Contributor Interview: Scott Chalupa

As part of the launch of our Spring/Summer 2018 issue, Let Us Gather: Diversity and the Arts, we sat down with contributors to talk about their work in the issue and more. The following interview is part of this series. Please visit our website to see the complete list of contributors to Let Us Gather, to purchase the issue, or to subscribe.

Chalupa, Scott

Tell us a little about your work in Let Us Gather: Diversity and the Arts. What inspired it, how you came to write it, etc.

Over the last couple of years, I’ve been working on reading queer histories into the paintings of Caravaggio. His process of using real-life people as models for figures in religious history is a huge inspiration. There’s also been a big cultural moment these past couple of years of remembering the history of AIDS, and Caravaggio’s devotional artwork seemed a fantastic way to recreate moments from the plague years of HIV/AIDS.

Do you have a favorite line, image, or scene from this work?

My favorite line/image is “an exemplary Assisi / ecstatic with Kaposi’s stigmata” from the poem “The Ecstasy of St. Francis.”

What is your best piece of advice for aspiring writers?

Write. Fail. Write. Fail. Write. Write. Write. (And between those . . . Submit. Submit. Submit . . . regardless of success or failure).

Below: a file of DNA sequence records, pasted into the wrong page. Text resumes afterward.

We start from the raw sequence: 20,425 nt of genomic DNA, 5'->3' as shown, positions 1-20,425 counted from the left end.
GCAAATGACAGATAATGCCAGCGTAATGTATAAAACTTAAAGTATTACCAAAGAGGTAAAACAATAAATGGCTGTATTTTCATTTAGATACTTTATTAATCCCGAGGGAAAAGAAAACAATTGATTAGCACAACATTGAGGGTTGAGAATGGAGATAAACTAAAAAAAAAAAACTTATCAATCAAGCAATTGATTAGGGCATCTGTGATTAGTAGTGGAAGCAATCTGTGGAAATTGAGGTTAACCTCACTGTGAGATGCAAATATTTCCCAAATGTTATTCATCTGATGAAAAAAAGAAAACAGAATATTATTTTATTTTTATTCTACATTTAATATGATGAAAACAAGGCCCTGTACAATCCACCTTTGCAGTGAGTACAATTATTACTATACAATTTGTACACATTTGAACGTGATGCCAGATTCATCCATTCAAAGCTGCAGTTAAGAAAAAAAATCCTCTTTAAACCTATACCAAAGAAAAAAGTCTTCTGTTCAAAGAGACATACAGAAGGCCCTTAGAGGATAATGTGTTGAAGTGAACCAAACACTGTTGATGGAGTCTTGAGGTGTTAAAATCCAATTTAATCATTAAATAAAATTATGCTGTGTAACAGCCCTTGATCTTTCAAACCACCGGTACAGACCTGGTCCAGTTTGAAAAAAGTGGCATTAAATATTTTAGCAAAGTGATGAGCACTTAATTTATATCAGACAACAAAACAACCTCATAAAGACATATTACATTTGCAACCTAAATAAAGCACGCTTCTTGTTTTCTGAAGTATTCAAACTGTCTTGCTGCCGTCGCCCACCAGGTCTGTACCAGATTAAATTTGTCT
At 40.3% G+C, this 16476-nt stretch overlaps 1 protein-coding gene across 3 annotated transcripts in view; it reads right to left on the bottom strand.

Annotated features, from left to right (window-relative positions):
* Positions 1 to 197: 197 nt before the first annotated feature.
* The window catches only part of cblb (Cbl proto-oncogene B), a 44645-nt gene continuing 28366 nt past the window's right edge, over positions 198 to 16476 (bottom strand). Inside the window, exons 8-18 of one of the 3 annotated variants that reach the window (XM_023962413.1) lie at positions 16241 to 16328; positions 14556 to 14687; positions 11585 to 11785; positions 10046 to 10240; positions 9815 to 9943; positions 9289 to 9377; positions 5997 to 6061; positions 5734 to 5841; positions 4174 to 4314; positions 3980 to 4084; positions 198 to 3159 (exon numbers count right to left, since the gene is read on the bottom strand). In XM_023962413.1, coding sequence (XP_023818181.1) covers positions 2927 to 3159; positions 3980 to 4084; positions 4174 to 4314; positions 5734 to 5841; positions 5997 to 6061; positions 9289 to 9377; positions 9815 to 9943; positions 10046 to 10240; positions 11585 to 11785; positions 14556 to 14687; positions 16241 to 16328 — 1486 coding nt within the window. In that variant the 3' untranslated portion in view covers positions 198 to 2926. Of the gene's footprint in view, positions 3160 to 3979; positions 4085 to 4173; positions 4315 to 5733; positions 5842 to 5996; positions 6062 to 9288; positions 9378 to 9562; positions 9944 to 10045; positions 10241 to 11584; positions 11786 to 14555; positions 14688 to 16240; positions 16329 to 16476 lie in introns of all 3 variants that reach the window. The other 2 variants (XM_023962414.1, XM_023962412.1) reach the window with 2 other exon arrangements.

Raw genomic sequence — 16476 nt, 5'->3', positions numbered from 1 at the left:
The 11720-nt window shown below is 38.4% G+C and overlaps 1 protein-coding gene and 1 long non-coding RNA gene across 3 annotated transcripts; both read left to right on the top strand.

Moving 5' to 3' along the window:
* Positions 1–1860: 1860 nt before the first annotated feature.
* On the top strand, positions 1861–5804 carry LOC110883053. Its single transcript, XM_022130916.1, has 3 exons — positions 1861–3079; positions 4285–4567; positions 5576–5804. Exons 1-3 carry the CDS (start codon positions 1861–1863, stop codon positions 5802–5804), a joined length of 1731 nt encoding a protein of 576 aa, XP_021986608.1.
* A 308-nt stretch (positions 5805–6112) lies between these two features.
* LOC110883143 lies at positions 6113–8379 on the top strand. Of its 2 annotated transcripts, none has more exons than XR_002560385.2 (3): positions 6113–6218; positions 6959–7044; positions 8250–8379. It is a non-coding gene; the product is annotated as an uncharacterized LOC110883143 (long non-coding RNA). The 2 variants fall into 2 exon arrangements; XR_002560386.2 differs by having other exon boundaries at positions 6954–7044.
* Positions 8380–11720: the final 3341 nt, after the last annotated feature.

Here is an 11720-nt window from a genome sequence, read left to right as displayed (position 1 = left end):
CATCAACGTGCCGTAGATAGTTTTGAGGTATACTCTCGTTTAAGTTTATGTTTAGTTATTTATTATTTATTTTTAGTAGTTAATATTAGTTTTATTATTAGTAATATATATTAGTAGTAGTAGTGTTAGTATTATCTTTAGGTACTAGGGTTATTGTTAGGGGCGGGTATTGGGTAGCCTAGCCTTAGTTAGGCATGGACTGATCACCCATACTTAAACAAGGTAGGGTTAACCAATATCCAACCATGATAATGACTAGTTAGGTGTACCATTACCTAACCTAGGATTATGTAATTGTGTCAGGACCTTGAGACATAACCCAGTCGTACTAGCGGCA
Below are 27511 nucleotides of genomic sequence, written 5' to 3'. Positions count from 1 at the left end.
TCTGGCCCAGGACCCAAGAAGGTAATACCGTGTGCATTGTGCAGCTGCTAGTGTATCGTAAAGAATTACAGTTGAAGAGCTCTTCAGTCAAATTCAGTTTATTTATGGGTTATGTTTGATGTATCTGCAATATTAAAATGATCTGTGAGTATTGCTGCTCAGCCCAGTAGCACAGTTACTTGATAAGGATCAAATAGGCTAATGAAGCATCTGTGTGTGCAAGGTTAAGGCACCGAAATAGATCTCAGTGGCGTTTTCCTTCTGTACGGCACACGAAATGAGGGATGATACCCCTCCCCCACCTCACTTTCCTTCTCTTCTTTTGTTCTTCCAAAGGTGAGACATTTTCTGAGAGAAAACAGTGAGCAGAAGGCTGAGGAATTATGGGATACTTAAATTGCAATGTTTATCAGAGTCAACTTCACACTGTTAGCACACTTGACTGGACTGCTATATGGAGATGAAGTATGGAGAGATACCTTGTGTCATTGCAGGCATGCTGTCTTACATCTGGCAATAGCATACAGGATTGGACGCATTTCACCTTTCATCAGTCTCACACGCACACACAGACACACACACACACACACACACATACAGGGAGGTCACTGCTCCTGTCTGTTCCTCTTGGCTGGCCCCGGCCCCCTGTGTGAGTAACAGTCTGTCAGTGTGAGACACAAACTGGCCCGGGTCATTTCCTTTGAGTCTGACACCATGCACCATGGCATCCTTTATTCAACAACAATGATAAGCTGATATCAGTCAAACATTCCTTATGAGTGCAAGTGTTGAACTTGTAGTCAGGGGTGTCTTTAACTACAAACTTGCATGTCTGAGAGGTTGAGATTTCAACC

Tell us something fun, strange, or interesting about yourself. It can have to do with writing—or not!

Baking is a passion that’s just as sustaining/healing for me as writing. Both of them require a heady mix of process and magic that rhyme for me on a fundamental level.

What’s on the writing horizon for you/what are you working on now?

I just recently sent off a final book draft to my publisher, so . . . Right now I’m just trying to fail at poems/ideas again and looking forward to what’s lurking amidst all that failure.

Scott Chalupa writes and teaches in Columbia, South Carolina, where he earned an M.F.A. at the University of South Carolina. His work has appeared or is forthcoming in PANK, Beloit Poetry Journal, The Indianapolis Review, South Atlantic Review, Tupelo Quarterly, and other venues. 

Leave a Reply

Fill in your details below or click an icon to log in:

WordPress.com Logo

You are commenting using your WordPress.com account. Log Out /  Change )

Google+ photo

You are commenting using your Google+ account. Log Out /  Change )

Twitter picture

You are commenting using your Twitter account. Log Out /  Change )

Facebook photo

You are commenting using your Facebook account. Log Out /  Change )

Connecting to %s